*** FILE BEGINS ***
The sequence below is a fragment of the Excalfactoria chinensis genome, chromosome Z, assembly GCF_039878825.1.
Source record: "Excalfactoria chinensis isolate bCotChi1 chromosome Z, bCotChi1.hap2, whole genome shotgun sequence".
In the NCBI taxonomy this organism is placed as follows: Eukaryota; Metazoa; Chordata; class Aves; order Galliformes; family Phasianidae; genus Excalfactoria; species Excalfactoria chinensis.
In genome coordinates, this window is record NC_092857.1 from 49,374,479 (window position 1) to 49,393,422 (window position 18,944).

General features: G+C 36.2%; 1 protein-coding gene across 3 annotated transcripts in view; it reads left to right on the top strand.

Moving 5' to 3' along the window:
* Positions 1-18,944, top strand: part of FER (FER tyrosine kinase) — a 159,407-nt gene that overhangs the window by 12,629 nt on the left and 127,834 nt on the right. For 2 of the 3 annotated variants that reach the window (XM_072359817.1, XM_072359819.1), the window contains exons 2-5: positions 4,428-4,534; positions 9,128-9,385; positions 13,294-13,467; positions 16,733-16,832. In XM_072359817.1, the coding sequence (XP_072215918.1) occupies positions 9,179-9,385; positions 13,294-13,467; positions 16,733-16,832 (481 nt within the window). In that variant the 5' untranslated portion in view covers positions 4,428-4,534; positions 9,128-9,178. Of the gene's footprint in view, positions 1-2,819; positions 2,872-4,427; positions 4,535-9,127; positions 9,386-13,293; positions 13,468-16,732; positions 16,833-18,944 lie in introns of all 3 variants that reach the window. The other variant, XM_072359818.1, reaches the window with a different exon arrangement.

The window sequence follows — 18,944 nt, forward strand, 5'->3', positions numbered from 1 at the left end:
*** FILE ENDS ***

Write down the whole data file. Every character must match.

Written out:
The sequence below is a fragment of the Excalfactoria chinensis genome, chromosome Z, assembly GCF_039878825.1.
Source record: "Excalfactoria chinensis isolate bCotChi1 chromosome Z, bCotChi1.hap2, whole genome shotgun sequence".
In the NCBI taxonomy this organism is placed as follows: Eukaryota; Metazoa; Chordata; class Aves; order Galliformes; family Phasianidae; genus Excalfactoria; species Excalfactoria chinensis.
In genome coordinates, this window is record NC_092857.1 from 49,374,479 (window position 1) to 49,393,422 (window position 18,944).

General features: G+C 36.2%; 1 protein-coding gene across 3 annotated transcripts in view; it reads left to right on the top strand.

Moving 5' to 3' along the window:
* Positions 1-18,944, top strand: part of FER (FER tyrosine kinase) — a 159,407-nt gene that overhangs the window by 12,629 nt on the left and 127,834 nt on the right. For 2 of the 3 annotated variants that reach the window (XM_072359817.1, XM_072359819.1), the window contains exons 2-5: positions 4,428-4,534; positions 9,128-9,385; positions 13,294-13,467; positions 16,733-16,832. In XM_072359817.1, the coding sequence (XP_072215918.1) occupies positions 9,179-9,385; positions 13,294-13,467; positions 16,733-16,832 (481 nt within the window). In that variant the 5' untranslated portion in view covers positions 4,428-4,534; positions 9,128-9,178. Of the gene's footprint in view, positions 1-2,819; positions 2,872-4,427; positions 4,535-9,127; positions 9,386-13,293; positions 13,468-16,732; positions 16,833-18,944 lie in introns of all 3 variants that reach the window. The other variant, XM_072359818.1, reaches the window with a different exon arrangement.

The window sequence follows — 18,944 nt, forward strand, 5'->3', positions numbered from 1 at the left end: